“You just said she sent three others to your bed! You let this happen so you could play this twisted game!”

“No, that’s not-”

“I’m leaving,” he announced, tripping over his own feet in his rush to put on his cloak, which he couldn’t remember removing. This was a mistake. All of this was a mistake. I’m not made for this. This was how his father had lost his life, trying to do his duty in a cage full of snakes. None of them were interested in mending Westeros, only in furthering their own selfish ambition while backstabbing each other. And Jon had been caught right in the middle of their petty squabble. No more.

“Jon, please sit and listen.”

Renly tried to take his forearm, but Jon pushed him away. His arms were shaking, and he couldn’t put the damn cloak on. He threw it over his shoulder and stomped to the entrance.

“As King of the Seven Kingdoms I command you to sit down!”

The order froze him in his tracks, a mere foot away from the cold wind outside. Suddenly, Jon remembered where he was. He was in the center of an army of one hundred thousand men. Renly could shout in any direction and have him arrested, and there would be nothing anyone could do about it. And even if he was allowed to leave, what would his men think about fleeing in the dead of night, just after arriving at their destination? The North would mock him for a craven as well as a bastard. And what would Robb think? Would he sympathize with him for being played by a young girl? Would he care that Renly…touched him?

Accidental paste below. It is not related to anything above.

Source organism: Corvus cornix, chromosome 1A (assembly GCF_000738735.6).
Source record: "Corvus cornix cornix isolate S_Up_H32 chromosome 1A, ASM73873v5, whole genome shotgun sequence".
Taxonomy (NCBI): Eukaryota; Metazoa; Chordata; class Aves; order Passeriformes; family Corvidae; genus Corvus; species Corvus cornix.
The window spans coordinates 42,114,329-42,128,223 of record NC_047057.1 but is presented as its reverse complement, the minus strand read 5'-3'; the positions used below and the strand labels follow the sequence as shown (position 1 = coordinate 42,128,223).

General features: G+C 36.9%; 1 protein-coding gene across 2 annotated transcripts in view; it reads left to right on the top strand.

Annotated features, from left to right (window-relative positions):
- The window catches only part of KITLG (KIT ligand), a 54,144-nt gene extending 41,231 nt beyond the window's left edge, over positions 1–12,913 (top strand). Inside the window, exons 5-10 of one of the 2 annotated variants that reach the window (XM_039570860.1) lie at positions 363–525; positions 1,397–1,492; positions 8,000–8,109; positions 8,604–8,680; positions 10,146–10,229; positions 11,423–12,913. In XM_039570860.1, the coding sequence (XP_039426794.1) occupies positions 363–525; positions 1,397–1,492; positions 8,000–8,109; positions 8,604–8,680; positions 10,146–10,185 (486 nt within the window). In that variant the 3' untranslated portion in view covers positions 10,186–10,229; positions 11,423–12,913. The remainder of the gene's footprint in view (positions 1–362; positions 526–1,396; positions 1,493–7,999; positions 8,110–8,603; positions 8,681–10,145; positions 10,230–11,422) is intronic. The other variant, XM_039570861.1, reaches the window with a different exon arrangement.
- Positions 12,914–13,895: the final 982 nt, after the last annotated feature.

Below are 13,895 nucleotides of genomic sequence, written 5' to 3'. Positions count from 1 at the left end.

No, he certainly wouldn’t care about that.

Jon took a deep, shaky breath.

Already Renly was apologizing. “I’m sorry for that. My brother Robert always had that ready when he didn’t get his way… I have no right giving you orders after our hospitality turned out so poor. You have my blessing to leave if you so-”

Jon spun around and marched past the King—who had stood up and moved after him at some point—and dropped unto a cushion, arms crossed and eyes leveled at Renly. “Explain yourself.”

Renly blinked at the change of events and nodded, returning to the swan couch with hands clasped. Even though his eyes were bloodshot and lined with exhaustion, his skin pale and wrinkled, and it looked like his hair had not been held down in over a day, he was still the most handsome man Jon had ever seen. And yet the memory of his touch only brought him only revulsion. “Well, the reason nothing was ever going to happen to you was because…” he began, looking away in embarrassment. “…because it never happened. I never touched any of the men my wife sent me. Though it always got close.”